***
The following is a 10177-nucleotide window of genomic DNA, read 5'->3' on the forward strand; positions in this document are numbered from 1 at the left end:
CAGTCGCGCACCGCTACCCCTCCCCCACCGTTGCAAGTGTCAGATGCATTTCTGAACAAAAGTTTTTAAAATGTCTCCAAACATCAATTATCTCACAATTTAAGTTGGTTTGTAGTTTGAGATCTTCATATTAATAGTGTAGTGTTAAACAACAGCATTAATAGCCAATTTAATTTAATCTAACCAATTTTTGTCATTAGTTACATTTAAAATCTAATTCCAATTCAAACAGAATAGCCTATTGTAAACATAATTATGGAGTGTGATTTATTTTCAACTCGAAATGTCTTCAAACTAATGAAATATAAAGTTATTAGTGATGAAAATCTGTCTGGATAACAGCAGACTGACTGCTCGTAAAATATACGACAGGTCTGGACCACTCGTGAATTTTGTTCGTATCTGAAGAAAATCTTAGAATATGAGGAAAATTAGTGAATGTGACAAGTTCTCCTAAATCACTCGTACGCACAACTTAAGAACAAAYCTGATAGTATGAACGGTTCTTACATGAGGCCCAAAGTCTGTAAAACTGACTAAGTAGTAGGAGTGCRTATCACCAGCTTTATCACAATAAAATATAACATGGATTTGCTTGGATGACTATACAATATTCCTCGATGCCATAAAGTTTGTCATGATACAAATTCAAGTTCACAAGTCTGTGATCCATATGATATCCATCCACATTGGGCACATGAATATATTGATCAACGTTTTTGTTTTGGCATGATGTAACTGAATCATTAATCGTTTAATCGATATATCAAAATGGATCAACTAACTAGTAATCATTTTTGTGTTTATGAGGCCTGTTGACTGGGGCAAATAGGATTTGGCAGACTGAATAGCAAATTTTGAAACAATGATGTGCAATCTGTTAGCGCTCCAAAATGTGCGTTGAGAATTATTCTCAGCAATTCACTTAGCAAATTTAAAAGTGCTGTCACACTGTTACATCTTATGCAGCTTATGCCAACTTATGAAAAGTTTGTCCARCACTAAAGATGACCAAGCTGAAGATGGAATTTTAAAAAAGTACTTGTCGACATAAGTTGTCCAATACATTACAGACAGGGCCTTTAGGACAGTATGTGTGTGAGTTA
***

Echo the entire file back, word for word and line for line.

The following is a 10177-nucleotide window of genomic DNA, read 5'->3' on the forward strand; positions in this document are numbered from 1 at the left end:
CAGTCGCGCACCGCTACCCCTCCCCCACCGTTGCAAGTGTCAGATGCATTTCTGAACAAAAGTTTTTAAAATGTCTCCAAACATCAATTATCTCACAATTTAAGTTGGTTTGTAGTTTGAGATCTTCATATTAATAGTGTAGTGTTAAACAACAGCATTAATAGCCAATTTAATTTAATCTAACCAATTTTTGTCATTAGTTACATTTAAAATCTAATTCCAATTCAAACAGAATAGCCTATTGTAAACATAATTATGGAGTGTGATTTATTTTCAACTCGAAATGTCTTCAAACTAATGAAATATAAAGTTATTAGTGATGAAAATCTGTCTGGATAACAGCAGACTGACTGCTCGTAAAATATACGACAGGTCTGGACCACTCGTGAATTTTGTTCGTATCTGAAGAAAATCTTAGAATATGAGGAAAATTAGTGAATGTGACAAGTTCTCCTAAATCACTCGTACGCACAACTTAAGAACAAAYCTGATAGTATGAACGGTTCTTACATGAGGCCCAAAGTCTGTAAAACTGACTAAGTAGTAGGAGTGCRTATCACCAGCTTTATCACAATAAAATATAACATGGATTTGCTTGGATGACTATACAATATTCCTCGATGCCATAAAGTTTGTCATGATACAAATTCAAGTTCACAAGTCTGTGATCCATATGATATCCATCCACATTGGGCACATGAATATATTGATCAACGTTTTTGTTTTGGCATGATGTAACTGAATCATTAATCGTTTAATCGATATATCAAAATGGATCAACTAACTAGTAATCATTTTTGTGTTTATGAGGCCTGTTGACTGGGGCAAATAGGATTTGGCAGACTGAATAGCAAATTTTGAAACAATGATGTGCAATCTGTTAGCGCTCCAAAATGTGCGTTGAGAATTATTCTCAGCAATTCACTTAGCAAATTTAAAAGTGCTGTCACACTGTTACATCTTATGCAGCTTATGCCAACTTATGAAAAGTTTGTCCARCACTAAAGATGACCAAGCTGAAGATGGAATTTTAAAAAAGTACTTGTCGACATAAGTTGTCCAATACATTACAGACAGGGCCTTTAGGACAGTATGTGTGTGAGTTA